search
Search
Unlock 100+ guides
search toc
close
account_circle
Profile
exit_to_app
Sign out
What does this mean?
Why is this true?
Give me some examples!
search
keyboard_voice
close
Searching Tips
Search for a recipe:
"Creating a table in MySQL"
Search for an API documentation: "@append"
Search for code: "!dataframe"
Apply a tag filter: "#python"
Useful Shortcuts
/ to open search panel
Esc to close search panel
to navigate between search results
d to clear all current filters
Enter to expand content preview
Doc Search
Code Search Beta
SORRY NOTHING FOUND!
mic
Start speaking...
Voice search is only supported in Safari and Chrome.
Shrink
Navigate to

NumPy | dot Method

schedule Aug 11, 2023
Last updated
local_offer
PythonNumPy
Tags
mode_heat
Master the mathematics behind data science with 100+ top-tier guides
Start your free 7-days trial now!

NumPy's dot(~) is an extremely useful method that can be used to compute the product between:

• scalar and scalar

• vector and vector (dot product)

• matrix and vector

• matrix and matrix

Parameters

1. a | number or array_like

The first argument.

2. b | number or array_like

The second argument.

Return value

The following table summaries what operation is performed as well as the return type:

a

b

operation

Return type

scalar

scalar

Scalar multiplication

number

1D array

1D array

Vector dot product

number

2D array

1D array

Matrix-vector product

1D Numpy array

2D array

2D array

Matrix-matrix multiplication

2D Numpy array

n-D array

n-D array

Batch products

n-D Numpy array

Examples

Dotting two numbers (scalar and scalar)

 np.dot(2, 3) 6 
WARNING

Avoid this for scalar multiplication. If you just want to multiply two scalar numbers, just use the standard 2 * 3 - it's faster and clearer.

Dotting two arrays (vector and vector)

 # (1 * 3) + (2 * 4) = 11np.dot([1,2], [3,4]) 11 

Mathematically, we're doing the following:

$$\begin{pmatrix} 1\\ 3\\ \end{pmatrix} \cdot \begin{pmatrix} 2\\ 4\\ \end{pmatrix}= 11$$

Just as a side note, the parameters just have to be array-like; we can use NumPy arrays as well:

 x = np.array([1,2])y = np.array([3,4])np.dot(x, y) 11 

Matrix-vector multiplication

 X = np.array([[1,2],[3,4]])y = np.array([5,6])np.dot(X,y) array([17, 39]) 

Mathematically, we're doing the following:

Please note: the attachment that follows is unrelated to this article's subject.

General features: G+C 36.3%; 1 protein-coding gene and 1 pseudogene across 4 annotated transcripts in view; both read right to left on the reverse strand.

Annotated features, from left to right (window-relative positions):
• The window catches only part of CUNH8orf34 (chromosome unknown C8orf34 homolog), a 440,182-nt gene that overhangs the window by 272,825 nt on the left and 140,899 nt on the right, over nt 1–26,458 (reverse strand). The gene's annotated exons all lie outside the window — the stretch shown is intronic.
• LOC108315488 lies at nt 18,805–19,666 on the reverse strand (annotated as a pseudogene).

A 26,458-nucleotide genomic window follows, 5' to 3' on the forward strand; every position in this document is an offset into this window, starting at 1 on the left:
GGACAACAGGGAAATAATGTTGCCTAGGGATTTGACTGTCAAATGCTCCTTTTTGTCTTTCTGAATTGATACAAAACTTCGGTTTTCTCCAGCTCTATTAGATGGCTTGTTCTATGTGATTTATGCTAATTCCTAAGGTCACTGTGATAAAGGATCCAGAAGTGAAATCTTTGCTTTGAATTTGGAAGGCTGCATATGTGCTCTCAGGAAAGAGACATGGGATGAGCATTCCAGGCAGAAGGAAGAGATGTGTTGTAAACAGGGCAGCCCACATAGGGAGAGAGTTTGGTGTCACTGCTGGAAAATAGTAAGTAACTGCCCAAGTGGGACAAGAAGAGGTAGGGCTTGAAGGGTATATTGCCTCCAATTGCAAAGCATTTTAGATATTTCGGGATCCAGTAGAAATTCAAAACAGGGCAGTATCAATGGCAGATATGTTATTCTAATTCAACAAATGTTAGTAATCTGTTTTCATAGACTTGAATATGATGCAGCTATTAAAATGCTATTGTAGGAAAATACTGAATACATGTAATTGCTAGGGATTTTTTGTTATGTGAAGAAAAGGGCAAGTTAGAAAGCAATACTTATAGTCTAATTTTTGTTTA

$$\begin{pmatrix} 1&2\\ 3&4\\ \end{pmatrix} \begin{pmatrix} 5\\ 6\\ \end{pmatrix}= \begin{pmatrix} 17\\ 39\\ \end{pmatrix}$$

Matrix-matrix multiplication

 x = [[1,0], [0,1]]y = [[2,2], [2,2]]np.dot(x, y) array([[2, 2],       [2, 2]]) 

Mathematically, we're doing the following:

$$\begin{pmatrix} 1&0\\ 0&1\\ \end{pmatrix} \begin{pmatrix} 2&2\\ 2&2\\ \end{pmatrix}= \begin{pmatrix} 2&2\\ 2&2\\ \end{pmatrix}$$

Always remember that parameters just have to be array-like; we can use NumPy arrays as well:

 x = np.array([[1,0], [0,1]])y = np.array([[2,2], [2,2]])np.dot(x, y) array([[2, 2],       [2, 2]]) 
WARNING

Avoid this for matrix multiplication. If you want to take the product of two matrices, use NumPy's matmul(~) method or the @ notation instead.

Batch products

The dot(~) method can be used to compute multiple products at once, like follows:

 x = [ [[1,0], [0,1]], [[1,1], [1,1]] ]y = [3,4]np.dot(x,y) array([[3, 4],       [7, 7]]) 

In this example, the variable $x$ holds the following two matrices:

$$\begin{pmatrix} 1&0\\ 0&1\\ \end{pmatrix} \;\;\;\; \begin{pmatrix} 1&1\\ 1&1\\ \end{pmatrix}$$

The final line, np.dot(x,y), is performing the following mathematical operations:

$$\begin{pmatrix} 1&0\\ 0&1\\ \end{pmatrix} \begin{pmatrix} 3\\ 4\\ \end{pmatrix}= \begin{pmatrix} 3\\ 4\\ \end{pmatrix}$$
$$\begin{pmatrix} 1&1\\ 1&1\\ \end{pmatrix} \begin{pmatrix} 3\\ 4\\ \end{pmatrix}= \begin{pmatrix} 7\\ 7\\ \end{pmatrix}$$

Note that batch products also for vector-vector product and matrix-matrix product as well.

Edited by 0 others
thumb_up
thumb_down
Comment
Citation
Ask a question or leave a feedback...
thumb_up
0
thumb_down
0
chat_bubble_outline
0
settings
Enjoy our search
Hit / to insta-search docs and recipes!